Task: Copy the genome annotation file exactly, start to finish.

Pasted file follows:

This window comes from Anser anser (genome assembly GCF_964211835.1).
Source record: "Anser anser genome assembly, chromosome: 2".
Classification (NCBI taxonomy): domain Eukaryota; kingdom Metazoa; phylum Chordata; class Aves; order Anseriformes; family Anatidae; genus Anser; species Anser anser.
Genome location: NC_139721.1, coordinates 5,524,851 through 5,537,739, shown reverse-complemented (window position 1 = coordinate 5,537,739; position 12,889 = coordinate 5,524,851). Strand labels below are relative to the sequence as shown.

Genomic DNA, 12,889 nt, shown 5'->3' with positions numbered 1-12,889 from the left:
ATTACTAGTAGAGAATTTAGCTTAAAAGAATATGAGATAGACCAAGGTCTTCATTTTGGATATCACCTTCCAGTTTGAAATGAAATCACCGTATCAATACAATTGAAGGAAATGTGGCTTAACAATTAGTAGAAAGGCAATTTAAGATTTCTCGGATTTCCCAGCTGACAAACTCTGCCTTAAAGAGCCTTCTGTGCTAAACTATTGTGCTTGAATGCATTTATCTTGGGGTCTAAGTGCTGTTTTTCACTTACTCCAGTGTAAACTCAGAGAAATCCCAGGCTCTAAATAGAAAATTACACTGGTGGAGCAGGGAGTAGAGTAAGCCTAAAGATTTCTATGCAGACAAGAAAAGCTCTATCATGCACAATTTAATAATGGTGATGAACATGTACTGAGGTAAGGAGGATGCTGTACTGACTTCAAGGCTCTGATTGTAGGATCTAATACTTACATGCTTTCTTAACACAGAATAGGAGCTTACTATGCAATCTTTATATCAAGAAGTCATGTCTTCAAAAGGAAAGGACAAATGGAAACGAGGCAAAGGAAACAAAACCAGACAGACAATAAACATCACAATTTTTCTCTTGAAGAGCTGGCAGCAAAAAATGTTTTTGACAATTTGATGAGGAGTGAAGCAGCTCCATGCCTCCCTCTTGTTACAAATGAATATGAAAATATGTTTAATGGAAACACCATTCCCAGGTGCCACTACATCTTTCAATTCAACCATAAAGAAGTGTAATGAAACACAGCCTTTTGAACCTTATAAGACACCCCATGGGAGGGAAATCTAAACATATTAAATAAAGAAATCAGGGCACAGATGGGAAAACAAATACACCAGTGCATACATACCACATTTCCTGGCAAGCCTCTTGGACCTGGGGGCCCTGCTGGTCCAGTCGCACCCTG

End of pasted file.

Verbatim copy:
This window comes from Anser anser (genome assembly GCF_964211835.1).
Source record: "Anser anser genome assembly, chromosome: 2".
Classification (NCBI taxonomy): domain Eukaryota; kingdom Metazoa; phylum Chordata; class Aves; order Anseriformes; family Anatidae; genus Anser; species Anser anser.
Genome location: NC_139721.1, coordinates 5,524,851 through 5,537,739, shown reverse-complemented (window position 1 = coordinate 5,537,739; position 12,889 = coordinate 5,524,851). Strand labels below are relative to the sequence as shown.

Genomic DNA, 12,889 nt, shown 5'->3' with positions numbered 1-12,889 from the left:
ATTACTAGTAGAGAATTTAGCTTAAAAGAATATGAGATAGACCAAGGTCTTCATTTTGGATATCACCTTCCAGTTTGAAATGAAATCACCGTATCAATACAATTGAAGGAAATGTGGCTTAACAATTAGTAGAAAGGCAATTTAAGATTTCTCGGATTTCCCAGCTGACAAACTCTGCCTTAAAGAGCCTTCTGTGCTAAACTATTGTGCTTGAATGCATTTATCTTGGGGTCTAAGTGCTGTTTTTCACTTACTCCAGTGTAAACTCAGAGAAATCCCAGGCTCTAAATAGAAAATTACACTGGTGGAGCAGGGAGTAGAGTAAGCCTAAAGATTTCTATGCAGACAAGAAAAGCTCTATCATGCACAATTTAATAATGGTGATGAACATGTACTGAGGTAAGGAGGATGCTGTACTGACTTCAAGGCTCTGATTGTAGGATCTAATACTTACATGCTTTCTTAACACAGAATAGGAGCTTACTATGCAATCTTTATATCAAGAAGTCATGTCTTCAAAAGGAAAGGACAAATGGAAACGAGGCAAAGGAAACAAAACCAGACAGACAATAAACATCACAATTTTTCTCTTGAAGAGCTGGCAGCAAAAAATGTTTTTGACAATTTGATGAGGAGTGAAGCAGCTCCATGCCTCCCTCTTGTTACAAATGAATATGAAAATATGTTTAATGGAAACACCATTCCCAGGTGCCACTACATCTTTCAATTCAACCATAAAGAAGTGTAATGAAACACAGCCTTTTGAACCTTATAAGACACCCCATGGGAGGGAAATCTAAACATATTAAATAAAGAAATCAGGGCACAGATGGGAAAACAAATACACCAGTGCATACATACCACATTTCCTGGCAAGCCTCTTGGACCTGGGGGCCCTGCTGGTCCAGTCGCACCCTG